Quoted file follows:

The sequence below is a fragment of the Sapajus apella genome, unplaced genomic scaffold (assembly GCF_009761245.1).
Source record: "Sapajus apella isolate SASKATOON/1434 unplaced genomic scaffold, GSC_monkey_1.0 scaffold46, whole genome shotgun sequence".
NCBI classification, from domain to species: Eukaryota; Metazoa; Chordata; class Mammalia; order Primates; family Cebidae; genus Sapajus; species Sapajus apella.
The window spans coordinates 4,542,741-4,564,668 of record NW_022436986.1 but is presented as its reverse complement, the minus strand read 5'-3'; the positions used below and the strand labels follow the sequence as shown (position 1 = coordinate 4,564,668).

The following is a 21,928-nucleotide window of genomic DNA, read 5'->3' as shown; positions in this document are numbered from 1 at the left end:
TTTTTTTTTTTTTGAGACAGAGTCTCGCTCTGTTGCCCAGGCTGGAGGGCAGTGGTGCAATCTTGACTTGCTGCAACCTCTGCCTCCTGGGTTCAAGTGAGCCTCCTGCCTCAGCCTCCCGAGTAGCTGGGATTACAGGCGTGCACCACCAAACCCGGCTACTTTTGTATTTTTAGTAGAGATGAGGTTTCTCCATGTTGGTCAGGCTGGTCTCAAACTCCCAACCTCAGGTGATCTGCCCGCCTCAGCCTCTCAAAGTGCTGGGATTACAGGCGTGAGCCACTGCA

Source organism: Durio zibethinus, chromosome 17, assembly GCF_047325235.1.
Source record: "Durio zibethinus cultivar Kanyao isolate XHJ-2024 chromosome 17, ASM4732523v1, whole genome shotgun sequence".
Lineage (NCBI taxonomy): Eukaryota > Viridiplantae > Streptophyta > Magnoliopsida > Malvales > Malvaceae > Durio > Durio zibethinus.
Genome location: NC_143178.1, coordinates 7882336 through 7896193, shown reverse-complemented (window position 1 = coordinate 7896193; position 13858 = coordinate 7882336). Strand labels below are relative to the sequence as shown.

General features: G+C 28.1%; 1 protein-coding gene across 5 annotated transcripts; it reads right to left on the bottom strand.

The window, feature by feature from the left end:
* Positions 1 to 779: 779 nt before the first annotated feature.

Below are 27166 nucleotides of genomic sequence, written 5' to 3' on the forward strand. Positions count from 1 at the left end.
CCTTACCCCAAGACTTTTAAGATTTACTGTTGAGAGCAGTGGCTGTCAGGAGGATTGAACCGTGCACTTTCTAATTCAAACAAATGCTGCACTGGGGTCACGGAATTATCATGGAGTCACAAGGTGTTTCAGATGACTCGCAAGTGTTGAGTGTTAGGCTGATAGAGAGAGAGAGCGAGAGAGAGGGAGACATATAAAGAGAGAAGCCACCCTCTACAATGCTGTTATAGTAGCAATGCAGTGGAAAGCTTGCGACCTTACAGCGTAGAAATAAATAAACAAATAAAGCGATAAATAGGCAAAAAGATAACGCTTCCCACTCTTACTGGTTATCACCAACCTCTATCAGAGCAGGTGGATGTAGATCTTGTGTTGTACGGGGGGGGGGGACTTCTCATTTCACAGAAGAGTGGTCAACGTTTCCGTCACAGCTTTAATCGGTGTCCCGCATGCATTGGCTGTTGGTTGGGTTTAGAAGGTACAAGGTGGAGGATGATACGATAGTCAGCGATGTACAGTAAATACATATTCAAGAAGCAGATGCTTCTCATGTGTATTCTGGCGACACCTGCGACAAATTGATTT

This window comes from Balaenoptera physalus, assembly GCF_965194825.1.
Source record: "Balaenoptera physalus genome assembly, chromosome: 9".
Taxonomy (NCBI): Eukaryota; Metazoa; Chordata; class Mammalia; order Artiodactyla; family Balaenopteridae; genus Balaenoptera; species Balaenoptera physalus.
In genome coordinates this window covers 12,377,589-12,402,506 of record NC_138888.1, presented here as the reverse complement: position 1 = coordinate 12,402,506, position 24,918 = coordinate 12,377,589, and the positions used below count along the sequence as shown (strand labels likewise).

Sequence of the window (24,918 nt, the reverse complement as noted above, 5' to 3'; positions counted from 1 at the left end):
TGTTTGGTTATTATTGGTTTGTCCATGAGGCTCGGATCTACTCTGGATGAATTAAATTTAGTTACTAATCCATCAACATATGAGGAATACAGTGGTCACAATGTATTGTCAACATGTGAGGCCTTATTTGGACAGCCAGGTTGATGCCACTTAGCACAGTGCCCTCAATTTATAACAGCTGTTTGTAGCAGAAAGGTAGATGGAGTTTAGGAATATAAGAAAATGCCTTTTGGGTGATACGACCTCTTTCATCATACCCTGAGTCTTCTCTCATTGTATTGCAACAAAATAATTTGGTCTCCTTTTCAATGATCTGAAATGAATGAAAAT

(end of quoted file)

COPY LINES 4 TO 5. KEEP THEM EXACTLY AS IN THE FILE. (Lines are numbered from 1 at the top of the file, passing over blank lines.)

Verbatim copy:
The window spans coordinates 4,542,741-4,564,668 of record NW_022436986.1 but is presented as its reverse complement, the minus strand read 5'-3'; the positions used below and the strand labels follow the sequence as shown (position 1 = coordinate 4,564,668).

The following is a 21,928-nucleotide window of genomic DNA, read 5'->3' as shown; positions in this document are numbered from 1 at the left end: